With its local market in the Netherlands relatively limited for separation technologies, Ascom Separation has quickly established itself as an international operator working with both major independent and national oil companies, as well as global engineering contractors. The business also retains close relationships with pressure vessel fabricators, which produce the structures to house Ascom Separation’s technologies. Taking a more pro-active approach than some, very early on Ascom Separation secured co-operative agreements with established manufacturers in Nigeria and China, followed by its first joint venture factory Siklon Separators in Malaysia in 2010. This consists of a dedicated fabrication facility, as well as a sales and process design office based in Kuala Lumpur. The co-operation in Malaysia has, in the short term, created a high level of activity and also resulted in the first commercial Twinline unit. This is operating at approximately 80 barg pressure at Santos’ Indonesian Wortel Field, which was recently reported to be operational.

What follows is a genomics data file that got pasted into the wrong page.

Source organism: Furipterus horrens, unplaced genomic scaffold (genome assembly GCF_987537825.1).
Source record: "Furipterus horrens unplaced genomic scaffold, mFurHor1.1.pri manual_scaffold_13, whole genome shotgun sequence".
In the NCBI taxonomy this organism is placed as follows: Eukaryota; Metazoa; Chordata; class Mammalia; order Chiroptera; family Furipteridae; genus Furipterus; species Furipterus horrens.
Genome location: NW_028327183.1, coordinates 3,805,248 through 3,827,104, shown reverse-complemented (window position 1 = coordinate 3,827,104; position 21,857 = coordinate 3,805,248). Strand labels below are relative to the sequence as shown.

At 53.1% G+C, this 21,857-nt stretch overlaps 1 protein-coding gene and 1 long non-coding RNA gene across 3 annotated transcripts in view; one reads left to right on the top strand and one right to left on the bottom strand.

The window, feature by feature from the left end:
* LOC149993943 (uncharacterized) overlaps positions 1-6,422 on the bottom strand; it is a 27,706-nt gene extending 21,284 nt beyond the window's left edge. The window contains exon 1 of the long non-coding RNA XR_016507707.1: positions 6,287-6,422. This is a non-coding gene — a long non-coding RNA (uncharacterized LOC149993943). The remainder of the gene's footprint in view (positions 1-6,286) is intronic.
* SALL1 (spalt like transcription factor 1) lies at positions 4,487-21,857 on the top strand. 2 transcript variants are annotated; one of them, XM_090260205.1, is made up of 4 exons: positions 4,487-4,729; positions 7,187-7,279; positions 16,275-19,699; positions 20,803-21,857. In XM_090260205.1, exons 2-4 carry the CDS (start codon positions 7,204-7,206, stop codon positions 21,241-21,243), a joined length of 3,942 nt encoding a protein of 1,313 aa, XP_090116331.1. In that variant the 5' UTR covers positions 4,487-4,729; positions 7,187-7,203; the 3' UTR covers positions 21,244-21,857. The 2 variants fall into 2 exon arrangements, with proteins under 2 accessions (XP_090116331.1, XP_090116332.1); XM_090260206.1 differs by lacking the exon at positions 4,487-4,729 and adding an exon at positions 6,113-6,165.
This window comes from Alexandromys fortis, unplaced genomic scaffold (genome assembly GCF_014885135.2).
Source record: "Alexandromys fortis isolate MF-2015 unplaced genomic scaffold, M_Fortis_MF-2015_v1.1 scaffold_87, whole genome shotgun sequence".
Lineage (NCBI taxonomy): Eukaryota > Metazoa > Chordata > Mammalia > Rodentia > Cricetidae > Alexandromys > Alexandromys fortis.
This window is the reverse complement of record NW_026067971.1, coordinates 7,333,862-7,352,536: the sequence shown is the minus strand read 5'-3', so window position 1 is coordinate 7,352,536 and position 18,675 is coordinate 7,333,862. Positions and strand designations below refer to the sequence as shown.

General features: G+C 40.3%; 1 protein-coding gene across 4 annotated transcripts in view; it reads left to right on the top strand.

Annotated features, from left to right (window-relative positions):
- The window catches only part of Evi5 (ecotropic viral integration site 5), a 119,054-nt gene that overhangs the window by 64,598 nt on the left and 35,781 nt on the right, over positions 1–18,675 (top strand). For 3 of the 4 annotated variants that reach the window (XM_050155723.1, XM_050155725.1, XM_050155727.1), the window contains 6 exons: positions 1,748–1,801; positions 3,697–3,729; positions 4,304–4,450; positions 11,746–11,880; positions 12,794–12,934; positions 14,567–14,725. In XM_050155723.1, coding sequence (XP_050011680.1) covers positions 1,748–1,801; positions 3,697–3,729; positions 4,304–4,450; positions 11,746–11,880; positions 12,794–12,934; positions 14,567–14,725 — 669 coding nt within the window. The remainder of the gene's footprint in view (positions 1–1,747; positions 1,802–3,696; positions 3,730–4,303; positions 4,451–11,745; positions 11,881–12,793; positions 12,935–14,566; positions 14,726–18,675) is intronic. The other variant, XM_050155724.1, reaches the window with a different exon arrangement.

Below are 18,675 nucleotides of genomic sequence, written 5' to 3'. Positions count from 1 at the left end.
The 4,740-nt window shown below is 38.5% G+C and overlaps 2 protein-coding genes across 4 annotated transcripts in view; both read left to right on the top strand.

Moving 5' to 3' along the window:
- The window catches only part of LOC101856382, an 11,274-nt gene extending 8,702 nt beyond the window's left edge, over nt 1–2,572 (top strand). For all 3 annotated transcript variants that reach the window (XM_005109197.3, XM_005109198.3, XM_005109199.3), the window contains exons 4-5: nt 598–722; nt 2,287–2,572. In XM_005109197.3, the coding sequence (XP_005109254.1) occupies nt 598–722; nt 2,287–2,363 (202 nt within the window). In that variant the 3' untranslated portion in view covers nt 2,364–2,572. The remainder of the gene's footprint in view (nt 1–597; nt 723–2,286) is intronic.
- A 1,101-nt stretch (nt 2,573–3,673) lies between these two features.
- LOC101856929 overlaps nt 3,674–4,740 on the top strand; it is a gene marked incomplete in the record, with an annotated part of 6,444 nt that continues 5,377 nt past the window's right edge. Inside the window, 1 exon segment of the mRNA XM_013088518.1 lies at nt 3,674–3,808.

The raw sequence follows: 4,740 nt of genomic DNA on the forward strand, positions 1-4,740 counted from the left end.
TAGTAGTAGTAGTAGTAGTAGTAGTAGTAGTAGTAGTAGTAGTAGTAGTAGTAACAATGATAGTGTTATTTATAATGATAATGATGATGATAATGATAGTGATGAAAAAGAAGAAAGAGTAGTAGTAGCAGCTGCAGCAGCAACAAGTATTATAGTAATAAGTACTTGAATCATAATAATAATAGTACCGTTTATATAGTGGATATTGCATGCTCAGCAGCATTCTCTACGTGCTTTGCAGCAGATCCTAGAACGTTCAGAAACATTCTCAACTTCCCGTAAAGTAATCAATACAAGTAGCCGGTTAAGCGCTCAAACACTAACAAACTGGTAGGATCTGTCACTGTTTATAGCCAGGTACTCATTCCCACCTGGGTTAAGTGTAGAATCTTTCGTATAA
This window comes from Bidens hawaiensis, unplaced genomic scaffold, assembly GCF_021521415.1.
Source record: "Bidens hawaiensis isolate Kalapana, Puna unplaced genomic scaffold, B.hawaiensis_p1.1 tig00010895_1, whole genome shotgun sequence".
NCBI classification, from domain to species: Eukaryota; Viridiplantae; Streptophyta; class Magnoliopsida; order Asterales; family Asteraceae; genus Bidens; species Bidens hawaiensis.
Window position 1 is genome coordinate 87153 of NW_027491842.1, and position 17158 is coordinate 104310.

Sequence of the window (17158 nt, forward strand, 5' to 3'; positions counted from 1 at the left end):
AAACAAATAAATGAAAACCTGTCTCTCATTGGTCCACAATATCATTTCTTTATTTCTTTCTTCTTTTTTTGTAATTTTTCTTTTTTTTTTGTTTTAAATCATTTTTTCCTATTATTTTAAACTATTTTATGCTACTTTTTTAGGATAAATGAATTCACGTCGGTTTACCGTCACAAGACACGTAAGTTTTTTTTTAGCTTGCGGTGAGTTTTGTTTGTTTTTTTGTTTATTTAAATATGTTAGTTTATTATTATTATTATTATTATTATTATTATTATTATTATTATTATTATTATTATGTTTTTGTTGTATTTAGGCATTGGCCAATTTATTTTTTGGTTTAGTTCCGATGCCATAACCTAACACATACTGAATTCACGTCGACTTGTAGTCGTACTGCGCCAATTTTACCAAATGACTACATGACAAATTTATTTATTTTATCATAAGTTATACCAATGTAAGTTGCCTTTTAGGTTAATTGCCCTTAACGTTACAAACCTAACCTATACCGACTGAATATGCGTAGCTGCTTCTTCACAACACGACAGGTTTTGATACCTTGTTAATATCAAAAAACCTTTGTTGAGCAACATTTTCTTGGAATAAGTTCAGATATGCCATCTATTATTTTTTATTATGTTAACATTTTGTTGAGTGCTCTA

This year Ascom Separation is emphasising its efforts in establishing an international network with a number of investments and co-operations in its key markets. The first of these is to expand its fabrication capacity into South Korea, working with a local manufacturer on a new facility. Whilst South Korea may not be an oil and gas production hotspot, it is home to many shipyards building floating production units, often on an EPC basis. By fabricating on a local basis Ascom Separation sees clear advantages in ease of integration from a logistical point of view, as well as enabling it to secure close contact with its clients. Elsewhere, Ascom Separation is forming a new fabrication joint venture in Oman in the Middle East.